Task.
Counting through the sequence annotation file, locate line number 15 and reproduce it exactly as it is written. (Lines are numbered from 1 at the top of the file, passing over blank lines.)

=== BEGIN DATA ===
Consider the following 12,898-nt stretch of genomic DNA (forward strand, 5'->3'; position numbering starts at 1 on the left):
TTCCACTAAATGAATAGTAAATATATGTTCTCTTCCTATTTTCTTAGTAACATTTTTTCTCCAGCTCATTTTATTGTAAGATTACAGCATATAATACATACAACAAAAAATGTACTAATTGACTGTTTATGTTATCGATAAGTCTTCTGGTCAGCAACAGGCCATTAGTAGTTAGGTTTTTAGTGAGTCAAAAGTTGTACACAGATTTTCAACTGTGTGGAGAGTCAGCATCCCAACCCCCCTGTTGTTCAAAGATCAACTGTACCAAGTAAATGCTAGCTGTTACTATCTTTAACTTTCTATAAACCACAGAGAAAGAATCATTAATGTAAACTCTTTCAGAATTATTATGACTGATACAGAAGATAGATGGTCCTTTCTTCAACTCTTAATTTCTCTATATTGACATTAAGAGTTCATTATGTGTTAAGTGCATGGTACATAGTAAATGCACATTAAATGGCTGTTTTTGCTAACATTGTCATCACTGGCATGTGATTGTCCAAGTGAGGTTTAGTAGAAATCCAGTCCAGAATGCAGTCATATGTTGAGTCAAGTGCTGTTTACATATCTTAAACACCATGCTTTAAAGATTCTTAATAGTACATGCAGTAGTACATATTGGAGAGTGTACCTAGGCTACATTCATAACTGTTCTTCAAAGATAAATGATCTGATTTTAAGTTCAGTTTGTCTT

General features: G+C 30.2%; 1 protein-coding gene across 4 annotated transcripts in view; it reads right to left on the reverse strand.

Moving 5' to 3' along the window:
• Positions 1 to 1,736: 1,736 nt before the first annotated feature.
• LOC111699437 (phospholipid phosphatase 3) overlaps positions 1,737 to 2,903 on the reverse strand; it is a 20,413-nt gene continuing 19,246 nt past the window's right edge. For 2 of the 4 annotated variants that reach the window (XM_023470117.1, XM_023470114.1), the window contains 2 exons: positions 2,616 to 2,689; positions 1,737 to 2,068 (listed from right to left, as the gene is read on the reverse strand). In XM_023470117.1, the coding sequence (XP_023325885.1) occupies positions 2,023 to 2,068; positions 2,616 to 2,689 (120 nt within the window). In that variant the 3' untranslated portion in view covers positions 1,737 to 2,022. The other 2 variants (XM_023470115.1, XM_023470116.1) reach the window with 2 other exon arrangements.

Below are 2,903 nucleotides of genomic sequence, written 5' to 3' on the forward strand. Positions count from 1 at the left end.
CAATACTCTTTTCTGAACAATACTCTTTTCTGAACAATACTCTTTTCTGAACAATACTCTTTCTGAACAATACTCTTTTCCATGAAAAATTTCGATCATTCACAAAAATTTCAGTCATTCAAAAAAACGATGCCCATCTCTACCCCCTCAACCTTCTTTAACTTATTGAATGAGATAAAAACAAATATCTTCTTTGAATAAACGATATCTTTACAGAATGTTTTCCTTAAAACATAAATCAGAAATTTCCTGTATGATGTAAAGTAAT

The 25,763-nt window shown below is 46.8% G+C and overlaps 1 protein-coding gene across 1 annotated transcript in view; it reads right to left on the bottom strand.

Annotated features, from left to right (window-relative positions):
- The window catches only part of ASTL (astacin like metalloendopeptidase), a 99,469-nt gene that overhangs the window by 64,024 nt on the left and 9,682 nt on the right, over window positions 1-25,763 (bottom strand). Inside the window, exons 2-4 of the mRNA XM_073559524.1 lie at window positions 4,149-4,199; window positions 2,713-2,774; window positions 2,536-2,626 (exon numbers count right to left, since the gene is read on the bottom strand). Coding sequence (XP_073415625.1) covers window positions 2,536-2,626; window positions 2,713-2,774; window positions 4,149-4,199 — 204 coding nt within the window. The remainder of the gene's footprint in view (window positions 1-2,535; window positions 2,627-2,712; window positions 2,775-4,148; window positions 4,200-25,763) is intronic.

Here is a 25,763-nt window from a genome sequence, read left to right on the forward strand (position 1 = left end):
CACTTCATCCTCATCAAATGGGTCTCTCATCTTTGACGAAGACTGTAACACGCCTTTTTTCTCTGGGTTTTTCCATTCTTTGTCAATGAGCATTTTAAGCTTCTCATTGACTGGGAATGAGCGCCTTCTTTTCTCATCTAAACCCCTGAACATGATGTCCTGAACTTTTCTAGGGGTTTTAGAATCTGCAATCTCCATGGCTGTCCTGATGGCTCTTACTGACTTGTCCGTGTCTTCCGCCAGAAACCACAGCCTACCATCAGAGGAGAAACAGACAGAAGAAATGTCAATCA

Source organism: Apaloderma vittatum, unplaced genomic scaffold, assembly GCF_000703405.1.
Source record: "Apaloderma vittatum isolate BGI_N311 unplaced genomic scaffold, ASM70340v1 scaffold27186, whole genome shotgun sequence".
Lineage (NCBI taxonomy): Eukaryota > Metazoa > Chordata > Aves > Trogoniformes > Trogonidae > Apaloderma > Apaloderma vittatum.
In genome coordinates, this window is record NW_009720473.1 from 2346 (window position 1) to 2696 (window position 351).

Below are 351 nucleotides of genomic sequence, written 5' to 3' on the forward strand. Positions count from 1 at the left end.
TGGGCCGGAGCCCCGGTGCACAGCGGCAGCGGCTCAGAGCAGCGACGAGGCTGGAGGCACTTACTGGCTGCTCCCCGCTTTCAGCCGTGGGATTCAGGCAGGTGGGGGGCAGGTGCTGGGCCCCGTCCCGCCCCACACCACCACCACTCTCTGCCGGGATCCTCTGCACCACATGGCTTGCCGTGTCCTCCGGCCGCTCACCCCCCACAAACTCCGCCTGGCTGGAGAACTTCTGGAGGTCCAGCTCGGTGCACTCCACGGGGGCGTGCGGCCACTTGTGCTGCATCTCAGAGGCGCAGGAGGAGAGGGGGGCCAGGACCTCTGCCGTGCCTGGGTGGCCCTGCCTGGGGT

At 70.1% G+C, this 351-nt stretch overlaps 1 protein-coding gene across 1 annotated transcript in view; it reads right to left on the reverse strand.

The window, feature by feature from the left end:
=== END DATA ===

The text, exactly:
Source record: "Apaloderma vittatum isolate BGI_N311 unplaced genomic scaffold, ASM70340v1 scaffold27186, whole genome shotgun sequence".